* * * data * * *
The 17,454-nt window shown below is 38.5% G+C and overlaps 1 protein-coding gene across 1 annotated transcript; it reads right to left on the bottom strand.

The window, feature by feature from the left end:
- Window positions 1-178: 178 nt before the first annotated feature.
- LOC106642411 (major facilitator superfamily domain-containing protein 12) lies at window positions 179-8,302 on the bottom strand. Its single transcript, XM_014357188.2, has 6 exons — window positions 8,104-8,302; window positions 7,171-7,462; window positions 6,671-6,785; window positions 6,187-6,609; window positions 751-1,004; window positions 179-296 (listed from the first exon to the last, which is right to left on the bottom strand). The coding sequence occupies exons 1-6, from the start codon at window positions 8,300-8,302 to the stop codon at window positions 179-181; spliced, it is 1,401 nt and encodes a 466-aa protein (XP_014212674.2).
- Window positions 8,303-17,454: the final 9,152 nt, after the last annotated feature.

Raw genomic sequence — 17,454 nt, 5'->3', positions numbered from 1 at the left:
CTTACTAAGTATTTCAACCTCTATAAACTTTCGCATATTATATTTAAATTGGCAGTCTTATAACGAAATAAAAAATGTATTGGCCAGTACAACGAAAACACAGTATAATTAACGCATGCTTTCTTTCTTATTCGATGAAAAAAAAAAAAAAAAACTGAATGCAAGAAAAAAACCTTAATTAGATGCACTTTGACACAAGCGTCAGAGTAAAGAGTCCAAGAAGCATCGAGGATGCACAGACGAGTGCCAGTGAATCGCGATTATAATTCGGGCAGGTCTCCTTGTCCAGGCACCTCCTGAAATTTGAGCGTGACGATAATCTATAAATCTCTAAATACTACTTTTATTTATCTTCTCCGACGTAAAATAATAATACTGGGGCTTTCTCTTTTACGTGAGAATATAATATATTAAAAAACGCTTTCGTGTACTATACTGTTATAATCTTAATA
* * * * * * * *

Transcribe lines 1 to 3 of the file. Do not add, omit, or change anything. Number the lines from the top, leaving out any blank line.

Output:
The 17,454-nt window shown below is 38.5% G+C and overlaps 1 protein-coding gene across 1 annotated transcript; it reads right to left on the bottom strand.

The window, feature by feature from the left end:
- Window positions 1-178: 178 nt before the first annotated feature.